Fiachra O’Shaughnessy, the manager of McTeague’s Saloon on Polk Street, shook her head in disbelief as she recounted the Government’s failure to make her business full since its prolonged closure during the Covid emergency.
The bar was one of more than 60% of applicants for the $28.6 billion Restaurant Revitalization Fund (RRF), a federal relief pool for restaurants created in March 2021, which got nothing from the program. O’Shaughnessy received money from the earlier Paycheck Protection Program, but the mandatory closures for bars – combined with a caveat that a certain amount must be spent on wages – meant that more than one quarter of the $220,000 McTeague had in federal PPP money wasn’t forgiven. The bill expired in June as the bar continues to limp around 40% of pre-pandemic levels, O’Shaughnessy said.
As hopes for further federal aid dwindle, so does the money from the $750,000 economic disaster loan the bar took out to weather the pandemic. McTeague’s story is emblematic of a latent debt crisis that threatens to boil over and wipe out a host of small businesses in San Francisco.
“There are so many people in the same boat as us,” O’Shaughnessy said. “Then there were people who made an even bigger mistake, people who got a second loan for their house. They’re going to have an even harder time with that.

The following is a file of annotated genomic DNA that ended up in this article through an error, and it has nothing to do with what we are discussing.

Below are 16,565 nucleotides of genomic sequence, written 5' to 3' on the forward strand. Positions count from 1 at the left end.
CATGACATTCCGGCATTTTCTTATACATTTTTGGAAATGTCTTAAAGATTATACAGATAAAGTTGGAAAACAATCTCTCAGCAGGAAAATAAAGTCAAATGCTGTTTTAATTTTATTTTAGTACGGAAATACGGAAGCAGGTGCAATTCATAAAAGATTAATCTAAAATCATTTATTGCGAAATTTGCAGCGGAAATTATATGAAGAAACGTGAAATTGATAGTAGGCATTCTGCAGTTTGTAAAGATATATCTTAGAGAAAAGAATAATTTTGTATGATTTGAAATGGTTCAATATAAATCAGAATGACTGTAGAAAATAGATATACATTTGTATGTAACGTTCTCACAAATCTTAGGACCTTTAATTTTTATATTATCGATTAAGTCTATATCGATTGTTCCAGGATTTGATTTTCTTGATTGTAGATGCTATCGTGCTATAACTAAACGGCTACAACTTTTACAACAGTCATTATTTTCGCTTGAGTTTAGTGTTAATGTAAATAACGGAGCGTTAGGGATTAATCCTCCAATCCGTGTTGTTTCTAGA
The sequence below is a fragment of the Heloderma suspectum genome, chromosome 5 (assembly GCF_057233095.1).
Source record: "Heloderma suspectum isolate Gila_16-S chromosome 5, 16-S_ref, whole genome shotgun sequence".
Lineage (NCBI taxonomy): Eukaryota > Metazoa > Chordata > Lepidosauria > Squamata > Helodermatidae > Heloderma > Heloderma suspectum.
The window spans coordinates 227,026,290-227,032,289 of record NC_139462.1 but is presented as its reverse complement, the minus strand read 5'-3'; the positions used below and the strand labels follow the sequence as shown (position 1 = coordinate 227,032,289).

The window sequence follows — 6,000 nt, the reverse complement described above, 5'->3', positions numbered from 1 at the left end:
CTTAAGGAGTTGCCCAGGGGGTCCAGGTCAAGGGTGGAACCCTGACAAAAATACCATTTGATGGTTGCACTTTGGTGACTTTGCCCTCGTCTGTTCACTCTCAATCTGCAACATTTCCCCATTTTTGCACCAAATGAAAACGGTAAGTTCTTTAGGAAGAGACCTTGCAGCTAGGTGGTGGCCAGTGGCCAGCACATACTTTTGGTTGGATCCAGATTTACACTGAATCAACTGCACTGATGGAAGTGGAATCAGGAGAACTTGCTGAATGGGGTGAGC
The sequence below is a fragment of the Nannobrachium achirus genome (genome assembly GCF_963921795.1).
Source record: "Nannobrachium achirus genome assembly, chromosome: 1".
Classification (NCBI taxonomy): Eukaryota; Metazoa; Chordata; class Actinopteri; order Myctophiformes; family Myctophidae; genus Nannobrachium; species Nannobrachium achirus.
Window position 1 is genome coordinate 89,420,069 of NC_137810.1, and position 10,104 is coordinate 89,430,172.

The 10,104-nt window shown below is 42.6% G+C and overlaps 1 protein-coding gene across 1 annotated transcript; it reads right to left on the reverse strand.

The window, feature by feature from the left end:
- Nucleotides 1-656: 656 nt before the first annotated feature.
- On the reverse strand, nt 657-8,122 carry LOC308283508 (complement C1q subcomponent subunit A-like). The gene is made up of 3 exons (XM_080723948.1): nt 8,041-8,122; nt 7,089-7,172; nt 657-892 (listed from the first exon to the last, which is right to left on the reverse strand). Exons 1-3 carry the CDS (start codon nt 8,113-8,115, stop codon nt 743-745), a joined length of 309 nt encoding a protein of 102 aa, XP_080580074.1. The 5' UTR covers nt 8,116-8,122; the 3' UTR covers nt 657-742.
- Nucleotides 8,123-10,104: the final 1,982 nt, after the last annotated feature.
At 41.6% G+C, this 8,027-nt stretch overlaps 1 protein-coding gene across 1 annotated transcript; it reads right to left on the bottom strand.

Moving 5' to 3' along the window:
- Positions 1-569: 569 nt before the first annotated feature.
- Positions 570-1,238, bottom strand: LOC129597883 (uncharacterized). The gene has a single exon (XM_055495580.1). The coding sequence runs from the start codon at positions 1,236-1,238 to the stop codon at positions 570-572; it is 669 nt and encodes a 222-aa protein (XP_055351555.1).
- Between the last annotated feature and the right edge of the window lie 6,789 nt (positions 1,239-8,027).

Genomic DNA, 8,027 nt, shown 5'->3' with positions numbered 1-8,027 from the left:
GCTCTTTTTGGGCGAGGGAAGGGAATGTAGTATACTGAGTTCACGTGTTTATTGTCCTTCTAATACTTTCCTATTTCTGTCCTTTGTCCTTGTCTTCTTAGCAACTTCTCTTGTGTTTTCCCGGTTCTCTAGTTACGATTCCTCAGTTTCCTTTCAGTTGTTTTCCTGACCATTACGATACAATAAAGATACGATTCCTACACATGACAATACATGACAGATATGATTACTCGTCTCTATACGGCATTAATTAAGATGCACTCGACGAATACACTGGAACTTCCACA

SF New Deal, a nonprofit created during the pandemic to support the city’s small businesses, has released new research on how the growing debt burden, the result of more than two years of housing hurdles the pandemic is hampering the recovery.
Among other efforts, the nonprofit launched a $1 million grant program to provide 400 businesses with $2,500 grants, targeted at underrepresented operators and those with five or fewer workers. . A follow-up survey of these recipients revealed that almost a quarter had at least $150,000 in debt, with 12% owing more than $300,000 to their creditors. Thirty-seven percent of small businesses surveyed identified debt accumulation as their biggest challenge.
Rising interest rates are making a bad situation worse as small businesses struggle with higher debt levels combined with inflation-based asset price increases. In response, the report calls for increased funding for relief measures such as grants and tax credits, as well as accounting, legal and other support.
Laurie Thomas, executive director of the Golden Gate Restaurant Association, said that without additional help, a wave of personal bankruptcies and even foreclosures — for those who used personal loans to get by — is almost inevitable.
“Restaurants and similar businesses are very much like weddings,” Thomas said. “They may be beautiful from the outside, but you have no idea what’s going on beneath the surface.”
Kevin Truong can be reached at [email protected].
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